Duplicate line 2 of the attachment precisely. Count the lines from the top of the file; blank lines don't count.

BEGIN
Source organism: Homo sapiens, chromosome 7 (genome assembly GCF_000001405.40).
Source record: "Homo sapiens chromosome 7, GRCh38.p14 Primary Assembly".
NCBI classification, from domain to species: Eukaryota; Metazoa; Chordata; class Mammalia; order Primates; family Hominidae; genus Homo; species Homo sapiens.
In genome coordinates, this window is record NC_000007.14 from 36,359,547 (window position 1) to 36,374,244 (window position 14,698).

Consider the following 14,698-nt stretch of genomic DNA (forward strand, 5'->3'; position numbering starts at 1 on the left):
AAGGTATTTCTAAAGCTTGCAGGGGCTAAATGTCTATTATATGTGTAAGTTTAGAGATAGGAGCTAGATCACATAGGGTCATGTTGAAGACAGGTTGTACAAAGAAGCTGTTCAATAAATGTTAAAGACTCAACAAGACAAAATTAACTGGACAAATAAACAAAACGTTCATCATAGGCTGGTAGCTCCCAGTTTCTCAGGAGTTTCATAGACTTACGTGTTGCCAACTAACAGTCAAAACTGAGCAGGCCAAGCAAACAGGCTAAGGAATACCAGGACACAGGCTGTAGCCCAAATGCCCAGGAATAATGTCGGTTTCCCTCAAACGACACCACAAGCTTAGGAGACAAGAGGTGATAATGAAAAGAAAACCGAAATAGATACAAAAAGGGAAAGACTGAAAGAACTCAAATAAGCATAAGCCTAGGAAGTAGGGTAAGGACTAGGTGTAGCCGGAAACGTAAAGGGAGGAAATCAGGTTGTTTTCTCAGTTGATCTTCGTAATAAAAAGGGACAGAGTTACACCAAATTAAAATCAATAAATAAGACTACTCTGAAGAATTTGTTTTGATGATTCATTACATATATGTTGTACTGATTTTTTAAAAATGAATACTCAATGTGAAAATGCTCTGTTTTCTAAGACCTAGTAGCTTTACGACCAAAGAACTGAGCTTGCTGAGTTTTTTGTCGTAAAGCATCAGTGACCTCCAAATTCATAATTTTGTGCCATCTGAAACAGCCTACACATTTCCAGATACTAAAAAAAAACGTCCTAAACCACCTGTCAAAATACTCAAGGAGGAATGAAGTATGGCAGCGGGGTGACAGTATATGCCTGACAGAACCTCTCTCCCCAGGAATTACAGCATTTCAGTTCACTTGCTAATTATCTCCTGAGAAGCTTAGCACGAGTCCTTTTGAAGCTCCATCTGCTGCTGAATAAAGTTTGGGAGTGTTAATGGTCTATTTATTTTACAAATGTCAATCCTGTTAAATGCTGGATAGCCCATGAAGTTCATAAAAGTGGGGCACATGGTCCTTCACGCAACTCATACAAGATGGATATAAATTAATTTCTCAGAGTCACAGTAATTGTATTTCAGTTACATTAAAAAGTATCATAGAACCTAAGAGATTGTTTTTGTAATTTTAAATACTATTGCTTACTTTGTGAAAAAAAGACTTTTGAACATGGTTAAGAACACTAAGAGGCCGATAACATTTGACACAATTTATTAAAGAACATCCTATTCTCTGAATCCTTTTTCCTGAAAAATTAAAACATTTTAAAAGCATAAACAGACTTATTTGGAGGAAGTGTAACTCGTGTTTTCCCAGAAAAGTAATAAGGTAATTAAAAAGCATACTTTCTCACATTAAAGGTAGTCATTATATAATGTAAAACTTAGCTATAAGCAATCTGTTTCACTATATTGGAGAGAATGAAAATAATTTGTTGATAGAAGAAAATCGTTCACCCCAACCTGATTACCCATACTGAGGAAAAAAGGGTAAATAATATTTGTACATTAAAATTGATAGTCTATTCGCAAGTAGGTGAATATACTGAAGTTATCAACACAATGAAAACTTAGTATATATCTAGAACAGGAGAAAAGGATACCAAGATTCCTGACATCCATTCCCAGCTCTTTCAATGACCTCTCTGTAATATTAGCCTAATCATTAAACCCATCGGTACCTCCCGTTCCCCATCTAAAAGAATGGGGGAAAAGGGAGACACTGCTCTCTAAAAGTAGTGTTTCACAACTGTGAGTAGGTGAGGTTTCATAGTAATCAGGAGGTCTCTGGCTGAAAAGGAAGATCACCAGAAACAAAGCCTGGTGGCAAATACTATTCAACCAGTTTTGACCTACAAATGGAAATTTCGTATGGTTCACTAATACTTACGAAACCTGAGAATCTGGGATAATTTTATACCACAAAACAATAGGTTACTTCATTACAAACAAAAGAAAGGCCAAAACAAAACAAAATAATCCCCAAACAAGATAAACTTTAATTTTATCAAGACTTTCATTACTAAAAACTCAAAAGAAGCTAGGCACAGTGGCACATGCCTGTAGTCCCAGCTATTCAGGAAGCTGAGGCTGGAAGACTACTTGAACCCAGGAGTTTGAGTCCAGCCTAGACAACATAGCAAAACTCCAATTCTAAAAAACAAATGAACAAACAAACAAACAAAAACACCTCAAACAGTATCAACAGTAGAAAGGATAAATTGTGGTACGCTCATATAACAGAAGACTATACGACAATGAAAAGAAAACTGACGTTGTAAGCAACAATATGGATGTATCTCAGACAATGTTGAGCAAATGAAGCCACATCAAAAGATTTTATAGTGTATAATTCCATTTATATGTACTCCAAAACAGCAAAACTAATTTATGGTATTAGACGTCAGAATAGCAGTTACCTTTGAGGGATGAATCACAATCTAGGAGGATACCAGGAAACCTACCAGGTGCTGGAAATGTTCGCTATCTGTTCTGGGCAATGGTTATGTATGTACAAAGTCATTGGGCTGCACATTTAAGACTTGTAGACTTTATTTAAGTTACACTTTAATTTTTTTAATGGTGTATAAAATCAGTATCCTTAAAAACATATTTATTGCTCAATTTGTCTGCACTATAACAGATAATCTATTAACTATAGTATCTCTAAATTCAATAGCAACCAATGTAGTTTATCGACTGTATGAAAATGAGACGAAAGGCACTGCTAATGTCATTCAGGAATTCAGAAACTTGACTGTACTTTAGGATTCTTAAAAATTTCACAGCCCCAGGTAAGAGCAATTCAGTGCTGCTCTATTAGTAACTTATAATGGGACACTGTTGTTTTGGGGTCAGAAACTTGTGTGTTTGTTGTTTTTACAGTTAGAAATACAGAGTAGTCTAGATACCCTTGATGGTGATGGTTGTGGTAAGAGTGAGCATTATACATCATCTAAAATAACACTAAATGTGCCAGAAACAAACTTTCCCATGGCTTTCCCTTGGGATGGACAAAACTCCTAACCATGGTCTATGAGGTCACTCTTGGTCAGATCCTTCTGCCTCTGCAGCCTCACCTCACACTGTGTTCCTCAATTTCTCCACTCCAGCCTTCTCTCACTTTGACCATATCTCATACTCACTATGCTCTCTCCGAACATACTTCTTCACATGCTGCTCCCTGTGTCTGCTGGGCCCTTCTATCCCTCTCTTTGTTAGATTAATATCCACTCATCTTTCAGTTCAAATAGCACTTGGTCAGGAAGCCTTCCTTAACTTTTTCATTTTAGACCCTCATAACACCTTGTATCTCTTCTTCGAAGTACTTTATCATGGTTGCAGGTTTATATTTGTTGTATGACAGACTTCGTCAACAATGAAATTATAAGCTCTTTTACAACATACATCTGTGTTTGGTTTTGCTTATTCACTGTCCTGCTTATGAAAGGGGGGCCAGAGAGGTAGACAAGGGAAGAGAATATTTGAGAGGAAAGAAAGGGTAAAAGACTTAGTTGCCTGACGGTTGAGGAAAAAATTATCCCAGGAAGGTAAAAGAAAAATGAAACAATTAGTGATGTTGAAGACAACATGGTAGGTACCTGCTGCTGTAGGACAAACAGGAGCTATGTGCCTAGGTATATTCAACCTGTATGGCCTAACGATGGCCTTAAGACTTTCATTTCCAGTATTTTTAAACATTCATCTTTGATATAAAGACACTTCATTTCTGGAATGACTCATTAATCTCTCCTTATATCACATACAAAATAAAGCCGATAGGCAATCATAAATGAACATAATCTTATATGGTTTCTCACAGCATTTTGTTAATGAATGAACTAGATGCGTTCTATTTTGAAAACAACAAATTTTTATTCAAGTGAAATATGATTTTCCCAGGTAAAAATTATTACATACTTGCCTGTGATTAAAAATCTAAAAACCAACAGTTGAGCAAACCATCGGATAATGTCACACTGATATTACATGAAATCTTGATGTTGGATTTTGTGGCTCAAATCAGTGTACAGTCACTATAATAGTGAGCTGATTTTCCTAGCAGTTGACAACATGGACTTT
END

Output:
Source record: "Homo sapiens chromosome 7, GRCh38.p14 Primary Assembly".